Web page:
Indigenous Groups Decry 7 Years of IPRA Law

Dumagat, Remontado and Mangyan indigenous peoples from Southern Tagalog picketed the office of the National Commission Indigenous Peoples (NCIP) in Quezon City where they held a traditional blood-letting ritual of a native chicken. The protest action was to condemn the enactment and seven-year implementation of the Indigenous Peoples Rights Act (IPRA) which they say is the “most-deceptive and anti-indigenous peoples law.”


On Oct. 23, Dumagat, Remontado and Mangyan indigenous peoples from Southern Tagalog picketed the office of the National Commission Indigenous Peoples (NCIP) in Quezon City where they held a traditional blood-letting ritual of a native chicken. The protest action was to condemn the enactment and implementation of the Indigenous Peoples Rights Act (IPRA) or Republic Act 8371, which they say is the “most-deceptive and anti-indigenous peoples law.” IPRA is now on its eighth year.

Decrying the appalling state of poverty suffered by the indigenous peoples in the country, Mangyan leader Tony Calbayog pointed to the systematic and worsening cases of landgrabbing as one of the major reasons. He said that IPRA together with the NCIP is being used by the government to swiftly entrench mining and other business corporations in their ancestral lands.

Calbayog, who is also chair of the Bigkis at Lakas ng mga Katutubo sa Timog Katagalugan (Balatik, literally indigenous people’s power in Southern Tagalog), said foreign-owned development projects like mining and mega-dams are seen by the state as the way out of the fiscal crisis. But, he said, “the indigenous peoples are going to bear the brunt of the further liberalization of these industries and will only lead to the further plunder of our natural resources.”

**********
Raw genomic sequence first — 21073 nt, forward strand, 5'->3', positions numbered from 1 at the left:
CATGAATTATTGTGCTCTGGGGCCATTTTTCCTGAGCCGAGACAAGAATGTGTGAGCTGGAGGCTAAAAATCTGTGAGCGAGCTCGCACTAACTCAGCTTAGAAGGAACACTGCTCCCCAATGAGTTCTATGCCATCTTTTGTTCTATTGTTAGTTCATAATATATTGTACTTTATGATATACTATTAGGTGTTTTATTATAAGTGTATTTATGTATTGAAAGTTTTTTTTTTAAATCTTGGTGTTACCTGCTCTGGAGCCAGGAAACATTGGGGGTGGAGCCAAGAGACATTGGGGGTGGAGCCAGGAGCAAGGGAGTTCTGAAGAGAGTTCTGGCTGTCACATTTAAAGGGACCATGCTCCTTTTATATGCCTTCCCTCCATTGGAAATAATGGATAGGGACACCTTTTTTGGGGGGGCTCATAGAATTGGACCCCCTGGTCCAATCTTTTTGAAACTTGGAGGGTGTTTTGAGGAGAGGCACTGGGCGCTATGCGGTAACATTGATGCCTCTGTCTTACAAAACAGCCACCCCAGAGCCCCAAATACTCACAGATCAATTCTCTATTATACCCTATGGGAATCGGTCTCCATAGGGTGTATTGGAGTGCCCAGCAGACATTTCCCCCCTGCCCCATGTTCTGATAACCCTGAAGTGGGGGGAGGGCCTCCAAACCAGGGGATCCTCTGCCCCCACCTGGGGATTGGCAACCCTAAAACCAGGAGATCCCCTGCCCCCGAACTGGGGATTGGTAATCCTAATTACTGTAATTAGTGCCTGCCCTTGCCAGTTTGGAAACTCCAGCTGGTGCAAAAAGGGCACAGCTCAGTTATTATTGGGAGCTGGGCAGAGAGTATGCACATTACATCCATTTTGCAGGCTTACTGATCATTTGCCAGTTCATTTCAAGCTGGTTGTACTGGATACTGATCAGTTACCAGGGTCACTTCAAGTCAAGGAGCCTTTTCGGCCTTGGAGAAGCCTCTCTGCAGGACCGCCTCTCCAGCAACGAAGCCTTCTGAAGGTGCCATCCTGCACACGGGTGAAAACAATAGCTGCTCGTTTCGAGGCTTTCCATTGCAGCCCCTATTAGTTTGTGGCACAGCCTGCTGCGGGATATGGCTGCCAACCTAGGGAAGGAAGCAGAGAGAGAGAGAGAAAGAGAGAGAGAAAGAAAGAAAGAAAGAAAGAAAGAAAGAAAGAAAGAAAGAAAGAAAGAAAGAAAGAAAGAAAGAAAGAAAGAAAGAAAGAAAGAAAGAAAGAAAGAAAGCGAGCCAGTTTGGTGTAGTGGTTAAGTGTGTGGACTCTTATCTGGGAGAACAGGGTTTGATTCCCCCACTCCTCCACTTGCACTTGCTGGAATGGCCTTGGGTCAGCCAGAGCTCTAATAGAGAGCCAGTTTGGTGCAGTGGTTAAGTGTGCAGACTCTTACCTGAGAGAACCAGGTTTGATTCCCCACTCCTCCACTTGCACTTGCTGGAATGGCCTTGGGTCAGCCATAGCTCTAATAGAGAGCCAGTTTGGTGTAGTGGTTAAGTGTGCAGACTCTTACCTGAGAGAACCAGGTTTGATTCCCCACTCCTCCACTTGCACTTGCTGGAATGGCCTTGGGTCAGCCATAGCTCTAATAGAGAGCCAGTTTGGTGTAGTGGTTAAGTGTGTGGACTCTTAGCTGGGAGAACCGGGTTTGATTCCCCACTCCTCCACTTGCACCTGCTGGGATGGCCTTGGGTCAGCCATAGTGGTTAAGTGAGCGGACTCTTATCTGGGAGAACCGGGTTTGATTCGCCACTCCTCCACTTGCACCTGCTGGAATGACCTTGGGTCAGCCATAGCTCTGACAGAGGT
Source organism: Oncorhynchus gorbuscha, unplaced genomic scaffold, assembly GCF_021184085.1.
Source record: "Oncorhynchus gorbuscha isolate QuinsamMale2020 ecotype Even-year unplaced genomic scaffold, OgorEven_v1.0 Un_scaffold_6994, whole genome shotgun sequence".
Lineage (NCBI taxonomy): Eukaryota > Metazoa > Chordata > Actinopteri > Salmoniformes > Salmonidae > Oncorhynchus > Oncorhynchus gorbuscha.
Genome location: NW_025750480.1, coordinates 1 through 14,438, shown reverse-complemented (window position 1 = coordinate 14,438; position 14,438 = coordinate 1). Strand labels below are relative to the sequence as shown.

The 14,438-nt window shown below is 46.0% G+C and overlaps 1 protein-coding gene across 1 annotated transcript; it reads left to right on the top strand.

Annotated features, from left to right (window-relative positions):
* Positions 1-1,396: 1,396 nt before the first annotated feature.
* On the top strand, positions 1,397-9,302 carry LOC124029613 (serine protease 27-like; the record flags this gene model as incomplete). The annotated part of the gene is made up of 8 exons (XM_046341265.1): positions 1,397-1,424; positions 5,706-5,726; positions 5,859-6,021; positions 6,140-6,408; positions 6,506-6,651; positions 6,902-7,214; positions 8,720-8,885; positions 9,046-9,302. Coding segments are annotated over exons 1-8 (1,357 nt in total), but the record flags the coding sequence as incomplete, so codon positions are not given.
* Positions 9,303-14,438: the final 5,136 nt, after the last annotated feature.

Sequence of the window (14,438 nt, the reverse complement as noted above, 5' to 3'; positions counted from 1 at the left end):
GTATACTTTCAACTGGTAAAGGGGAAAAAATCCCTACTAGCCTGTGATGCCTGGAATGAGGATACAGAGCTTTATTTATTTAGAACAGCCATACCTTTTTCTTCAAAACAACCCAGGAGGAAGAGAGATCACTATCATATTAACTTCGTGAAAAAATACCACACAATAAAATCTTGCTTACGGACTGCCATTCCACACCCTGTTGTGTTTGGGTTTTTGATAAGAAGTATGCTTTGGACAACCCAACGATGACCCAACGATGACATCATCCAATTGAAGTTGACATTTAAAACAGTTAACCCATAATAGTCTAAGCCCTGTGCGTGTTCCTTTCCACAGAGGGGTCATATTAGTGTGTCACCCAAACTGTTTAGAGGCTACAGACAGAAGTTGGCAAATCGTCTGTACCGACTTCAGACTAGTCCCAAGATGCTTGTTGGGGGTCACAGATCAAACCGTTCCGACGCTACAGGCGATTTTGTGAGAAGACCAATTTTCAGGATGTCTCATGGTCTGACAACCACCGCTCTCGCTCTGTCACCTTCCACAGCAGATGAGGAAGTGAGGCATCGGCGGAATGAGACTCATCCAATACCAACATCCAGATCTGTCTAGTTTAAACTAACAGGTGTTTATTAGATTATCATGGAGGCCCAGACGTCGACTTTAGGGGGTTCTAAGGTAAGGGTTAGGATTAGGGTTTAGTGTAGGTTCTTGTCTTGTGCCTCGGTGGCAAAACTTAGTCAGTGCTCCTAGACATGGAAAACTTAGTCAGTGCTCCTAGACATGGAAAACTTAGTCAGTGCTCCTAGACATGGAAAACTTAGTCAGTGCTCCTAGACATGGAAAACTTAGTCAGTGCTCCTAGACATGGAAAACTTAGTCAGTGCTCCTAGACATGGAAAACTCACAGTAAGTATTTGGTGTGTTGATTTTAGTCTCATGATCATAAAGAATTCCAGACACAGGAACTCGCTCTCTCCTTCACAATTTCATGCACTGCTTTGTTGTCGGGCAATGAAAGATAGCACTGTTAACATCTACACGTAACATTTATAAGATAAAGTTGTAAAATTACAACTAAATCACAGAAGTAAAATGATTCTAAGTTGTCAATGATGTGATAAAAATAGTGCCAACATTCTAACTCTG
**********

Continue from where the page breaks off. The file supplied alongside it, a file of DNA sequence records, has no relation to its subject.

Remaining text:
More than 10,000 Agta, Remontado and Dumagats are bound to be displaced due to the reconstruction of the ADB-funded Laiban Dam in Rizal province. More than 2,000 Igorot IP’s have been similarly displaced upon the operation of the Japanese bank-funded San Roque Multi-purpose dam project in Pangasinan.

“When has the IPRA law ever upheld our rights and protected us from aggravation? Never. Instead, it has been totally toothless in defending indigenous peoples’ rights,” said Calbayog.


Part of the IPRA law is the issuance of Certificates of Ancestral Domain Titles (CADTs) to indigenous groups who applied for recognition. But according to many indigenous communities like the Balatik who refuse to apply for CADTs, this feature of the law alone already violates their inherent rights to their ancestral lands.

In a statement, the indigenous tribes said pretty stationeries (‘magagarang papel’ lin their language) are inutile once foreign corporations come to dig and mine their lands or when they inundate communities and rivers with mega dams.

“With the titling of ancestral lands through the CADT of IPRA, ancestral lands become privately owned, destroying our traditional communal practice of ownership and land use. With private ownership, foreign companies can easily coerce or entice IPs to sell their ancestral lands, because instead of getting the consent of the whole community, only the consent of the individual the CADT is named after is needed,” they said.